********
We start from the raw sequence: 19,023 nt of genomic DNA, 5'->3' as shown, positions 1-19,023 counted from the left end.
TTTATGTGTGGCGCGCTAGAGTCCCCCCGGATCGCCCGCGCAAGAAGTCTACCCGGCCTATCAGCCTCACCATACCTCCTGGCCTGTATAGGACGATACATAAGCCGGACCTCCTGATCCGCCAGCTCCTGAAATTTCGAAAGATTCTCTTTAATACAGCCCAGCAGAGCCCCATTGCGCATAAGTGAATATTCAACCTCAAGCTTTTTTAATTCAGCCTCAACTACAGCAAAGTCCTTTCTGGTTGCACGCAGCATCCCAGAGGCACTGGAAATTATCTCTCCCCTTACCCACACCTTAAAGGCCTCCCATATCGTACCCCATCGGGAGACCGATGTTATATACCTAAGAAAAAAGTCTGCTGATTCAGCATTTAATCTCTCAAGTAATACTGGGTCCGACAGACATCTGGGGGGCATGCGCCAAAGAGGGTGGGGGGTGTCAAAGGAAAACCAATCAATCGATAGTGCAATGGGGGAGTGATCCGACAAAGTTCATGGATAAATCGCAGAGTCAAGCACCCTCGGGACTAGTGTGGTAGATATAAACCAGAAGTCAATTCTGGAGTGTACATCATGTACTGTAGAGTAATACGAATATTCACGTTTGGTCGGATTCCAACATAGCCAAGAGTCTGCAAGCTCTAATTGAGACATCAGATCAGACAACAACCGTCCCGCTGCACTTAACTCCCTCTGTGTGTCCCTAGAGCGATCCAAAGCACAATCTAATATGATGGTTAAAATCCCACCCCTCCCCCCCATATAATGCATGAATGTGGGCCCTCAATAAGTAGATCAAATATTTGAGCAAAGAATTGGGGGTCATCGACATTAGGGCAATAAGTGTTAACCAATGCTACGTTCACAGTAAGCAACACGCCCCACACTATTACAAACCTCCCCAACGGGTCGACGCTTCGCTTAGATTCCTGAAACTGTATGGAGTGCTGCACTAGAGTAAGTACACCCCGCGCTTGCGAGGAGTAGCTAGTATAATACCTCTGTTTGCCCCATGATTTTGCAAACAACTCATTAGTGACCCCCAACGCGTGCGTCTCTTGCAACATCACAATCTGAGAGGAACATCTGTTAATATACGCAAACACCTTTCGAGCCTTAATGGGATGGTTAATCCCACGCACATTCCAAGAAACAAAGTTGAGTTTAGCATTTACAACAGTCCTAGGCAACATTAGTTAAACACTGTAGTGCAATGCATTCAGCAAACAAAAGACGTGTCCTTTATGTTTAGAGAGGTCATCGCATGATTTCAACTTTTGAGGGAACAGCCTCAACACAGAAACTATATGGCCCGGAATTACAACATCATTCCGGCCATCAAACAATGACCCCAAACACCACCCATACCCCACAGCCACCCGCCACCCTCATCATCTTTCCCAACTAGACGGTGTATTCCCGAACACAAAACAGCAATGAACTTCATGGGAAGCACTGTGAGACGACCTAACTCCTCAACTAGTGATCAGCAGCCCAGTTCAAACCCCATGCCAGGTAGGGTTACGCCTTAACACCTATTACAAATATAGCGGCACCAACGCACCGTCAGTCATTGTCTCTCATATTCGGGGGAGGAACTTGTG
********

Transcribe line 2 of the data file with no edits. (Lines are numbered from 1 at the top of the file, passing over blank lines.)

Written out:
TTTATGTGTGGCGCGCTAGAGTCCCCCCGGATCGCCCGCGCAAGAAGTCTACCCGGCCTATCAGCCTCACCATACCTCCTGGCCTGTATAGGACGATACATAAGCCGGACCTCCTGATCCGCCAGCTCCTGAAATTTCGAAAGATTCTCTTTAATACAGCCCAGCAGAGCCCCATTGCGCATAAGTGAATATTCAACCTCAAGCTTTTTTAATTCAGCCTCAACTACAGCAAAGTCCTTTCTGGTTGCACGCAGCATCCCAGAGGCACTGGAAATTATCTCTCCCCTTACCCACACCTTAAAGGCCTCCCATATCGTACCCCATCGGGAGACCGATGTTATATACCTAAGAAAAAAGTCTGCTGATTCAGCATTTAATCTCTCAAGTAATACTGGGTCCGACAGACATCTGGGGGGCATGCGCCAAAGAGGGTGGGGGGTGTCAAAGGAAAACCAATCAATCGATAGTGCAATGGGGGAGTGATCCGACAAAGTTCATGGATAAATCGCAGAGTCAAGCACCCTCGGGACTAGTGTGGTAGATATAAACCAGAAGTCAATTCTGGAGTGTACATCATGTACTGTAGAGTAATACGAATATTCACGTTTGGTCGGATTCCAACATAGCCAAGAGTCTGCAAGCTCTAATTGAGACATCAGATCAGACAACAACCGTCCCGCTGCACTTAACTCCCTCTGTGTGTCCCTAGAGCGATCCAAAGCACAATCTAATATGATGGTTAAAATCCCACCCCTCCCCCCCATATAATGCATGAATGTGGGCCCTCAATAAGTAGATCAAATATTTGAGCAAAGAATTGGGGGTCATCGACATTAGGGCAATAAGTGTTAACCAATGCTACGTTCACAGTAAGCAACACGCCCCACACTATTACAAACCTCCCCAACGGGTCGACGCTTCGCTTAGATTCCTGAAACTGTATGGAGTGCTGCACTAGAGTAAGTACACCCCGCGCTTGCGAGGAGTAGCTAGTATAATACCTCTGTTTGCCCCATGATTTTGCAAACAACTCATTAGTGACCCCCAACGCGTGCGTCTCTTGCAACATCACAATCTGAGAGGAACATCTGTTAATATACGCAAACACCTTTCGAGCCTTAATGGGATGGTTAATCCCACGCACATTCCAAGAAACAAAGTTGAGTTTAGCATTTACAACAGTCCTAGGCAACATTAGTTAAACACTGTAGTGCAATGCATTCAGCAAACAAAAGACGTGTCCTTTATGTTTAGAGAGGTCATCGCATGATTTCAACTTTTGAGGGAACAGCCTCAACACAGAAACTATATGGCCCGGAATTACAACATCATTCCGGCCATCAAACAATGACCCCAAACACCACCCATACCCCACAGCCACCCGCCACCCTCATCATCTTTCCCAACTAGACGGTGTATTCCCGAACACAAAACAGCAATGAACTTCATGGGAAGCACTGTGAGACGACCTAACTCCTCAACTAGTGATCAGCAGCCCAGTTCAAACCCCATGCCAGGTAGGGTTACGCCTTAACACCTATTACAAATATAGCGGCACCAACGCACCGTCAGTCATTGTCTCTCATATTCGGGGGAGGAACTTGTG